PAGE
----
The DNA Phantom Effect – Wave Genetics
In this contribution I am going to describe some observations and interpretations of a recently discovered anomalous phenomenon which we are calling the DNA Phantom Effect in Vitro or the DNA Phantom for short.
We believe this discovery has tremendous significance for the explanation and deeper understandings of the mechanisms underlying subtle energy phenomena including many of the observed alternative healing phenomena [1,2]. This data also supports the heart intelligence concept and model developed by Doc Lew Childre [3,4] (see also contributions by Rollin McCraty and Glen Rein in this volume).
This new phenomenon – the DNA phantom effect – was first observed in Moscow at the Russian Academy of Sciences as a surprise effect during experiments measuring the vibrational modes of DNA in solution using a sophisticated and expensive “MALVERN” laser photon correlation spectrometer (LPCS) .
These effects were analyzed and interpreted by Gariaev and Poponin .
The new feature that makes this discovery distinctly different from many other previously undertaken attempts to measure and identify subtle energy fields  is that the field of the DNA phantom has the ability to be coupled to conventional electromagnetic fields of laser radiation and as a consequence, it can be reliably detected and positively identified using standard optical techniques.
Furthermore, it seems very plausible that the DNA phantom effect is an example of subtle energy manifestation in which direct human influence is not involved.
These experimental data provide us not only quantitative data concerning the coupling constant between the DNA phantom field and the electromagnetic field of the laser light but also provides qualitative and quantitative information about the nonlinear dynamics of the phantom DNA fields.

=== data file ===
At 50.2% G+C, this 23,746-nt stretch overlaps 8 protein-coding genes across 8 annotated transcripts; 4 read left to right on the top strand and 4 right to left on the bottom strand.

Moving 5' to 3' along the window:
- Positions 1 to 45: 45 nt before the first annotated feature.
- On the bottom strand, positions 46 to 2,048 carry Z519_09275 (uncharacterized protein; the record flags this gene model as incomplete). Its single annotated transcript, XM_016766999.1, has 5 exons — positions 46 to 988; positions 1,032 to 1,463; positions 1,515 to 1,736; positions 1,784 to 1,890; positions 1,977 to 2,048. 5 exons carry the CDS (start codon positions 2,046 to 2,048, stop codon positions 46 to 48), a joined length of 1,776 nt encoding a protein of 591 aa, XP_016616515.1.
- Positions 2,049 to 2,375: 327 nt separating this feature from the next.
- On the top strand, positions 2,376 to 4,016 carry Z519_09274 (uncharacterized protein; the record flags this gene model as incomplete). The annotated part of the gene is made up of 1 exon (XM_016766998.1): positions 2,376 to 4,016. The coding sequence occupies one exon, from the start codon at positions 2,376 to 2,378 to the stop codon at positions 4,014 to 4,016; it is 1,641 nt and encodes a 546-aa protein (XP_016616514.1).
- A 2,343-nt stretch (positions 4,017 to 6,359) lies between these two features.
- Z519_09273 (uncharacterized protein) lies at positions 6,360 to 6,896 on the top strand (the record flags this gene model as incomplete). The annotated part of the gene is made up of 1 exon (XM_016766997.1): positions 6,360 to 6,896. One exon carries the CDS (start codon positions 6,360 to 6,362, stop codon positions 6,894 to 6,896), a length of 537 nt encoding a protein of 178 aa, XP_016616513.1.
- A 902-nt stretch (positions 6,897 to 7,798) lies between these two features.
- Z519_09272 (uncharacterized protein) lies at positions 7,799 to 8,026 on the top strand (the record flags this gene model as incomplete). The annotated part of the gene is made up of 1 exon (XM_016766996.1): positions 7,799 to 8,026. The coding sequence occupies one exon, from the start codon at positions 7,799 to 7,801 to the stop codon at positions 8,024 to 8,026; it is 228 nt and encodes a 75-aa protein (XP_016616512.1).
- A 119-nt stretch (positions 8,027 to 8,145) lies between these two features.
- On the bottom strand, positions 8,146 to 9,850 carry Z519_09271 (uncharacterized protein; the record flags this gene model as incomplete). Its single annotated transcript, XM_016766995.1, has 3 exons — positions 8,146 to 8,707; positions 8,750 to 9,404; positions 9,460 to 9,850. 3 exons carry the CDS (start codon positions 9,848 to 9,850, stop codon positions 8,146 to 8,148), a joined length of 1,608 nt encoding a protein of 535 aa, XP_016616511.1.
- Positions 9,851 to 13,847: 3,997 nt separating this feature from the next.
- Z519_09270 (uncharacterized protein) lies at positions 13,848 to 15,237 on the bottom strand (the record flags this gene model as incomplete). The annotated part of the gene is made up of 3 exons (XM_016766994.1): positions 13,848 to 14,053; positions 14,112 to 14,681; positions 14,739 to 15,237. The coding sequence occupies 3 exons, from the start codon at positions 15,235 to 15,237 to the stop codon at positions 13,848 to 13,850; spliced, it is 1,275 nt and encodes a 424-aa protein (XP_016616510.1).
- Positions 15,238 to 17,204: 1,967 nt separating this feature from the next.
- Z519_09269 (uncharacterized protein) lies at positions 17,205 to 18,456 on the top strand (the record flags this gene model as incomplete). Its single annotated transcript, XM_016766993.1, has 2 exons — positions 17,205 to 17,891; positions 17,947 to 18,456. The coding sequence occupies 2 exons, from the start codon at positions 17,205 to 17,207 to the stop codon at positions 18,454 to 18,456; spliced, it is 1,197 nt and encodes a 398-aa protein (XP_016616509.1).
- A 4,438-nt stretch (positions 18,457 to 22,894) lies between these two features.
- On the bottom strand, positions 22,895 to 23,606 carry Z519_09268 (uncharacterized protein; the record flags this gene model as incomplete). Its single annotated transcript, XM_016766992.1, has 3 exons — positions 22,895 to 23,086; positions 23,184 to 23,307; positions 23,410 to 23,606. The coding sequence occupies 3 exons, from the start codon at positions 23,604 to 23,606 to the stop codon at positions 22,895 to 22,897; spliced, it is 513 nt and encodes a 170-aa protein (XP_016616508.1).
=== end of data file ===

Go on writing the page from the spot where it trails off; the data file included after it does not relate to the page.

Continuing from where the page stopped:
Note that both types of data are crucial for the development of a new unified nonlinear quantum field theory which must include the physical theory of consciousness and should be based on a precise quantitative background.
The background leading to the discovery of the DNA phantom and a description of the experimental set up and conditions will be helpful.
A block diagram of the laser photon correlation spectrometer used in these experiments is presented in Figure 1 below.
In each set of experimental measurements with DNA samples, several double control measurements are performed.
These measurements are performed prior to the DNA being placed in the scattering chamber. When the scattering chamber of the LPCS is void of physical DNA, and neither are there are any phantom DNA fields present, the autocorrelation function of scattered light looks like the one shown in Figure 2a.
This typical control plot represents only background random noise counts of the photomultiplier. Note that the intensity of the background noise counts is very small and the distribution of the number of counts per channel is close to random.
Figure 2b demonstrates a typical time autocorrelation function when a physical DNA sample is placed in the scattering chamber, and typically has the shape of an oscillatory and slowly exponentially decaying function.
When the DNA is removed from the scattering chamber, one anticipates that the autocorrelation function will be the same as before the DNA was placed in the scattering chamber.
Surprisingly and counter-intuitively it turns out that the autocorrelation function measured just after the removal of the DNA from the scattering chamber looks distinctly different from the one obtained before the DNA was placed in the chamber.
Two examples of the autocorrelation functions measured just after the removal of the physical DNA are shown in Figures 2c and d.
After duplicating this many times and checking the equipment in every conceivable way, we were forced to accept the working hypothesis that some new field structure is being excited from the physical vacuum.
We termed this the DNA phantom in order to emphasize that its origin is related with the physical DNA. We have not yet observed this effect with other substances in the chamber.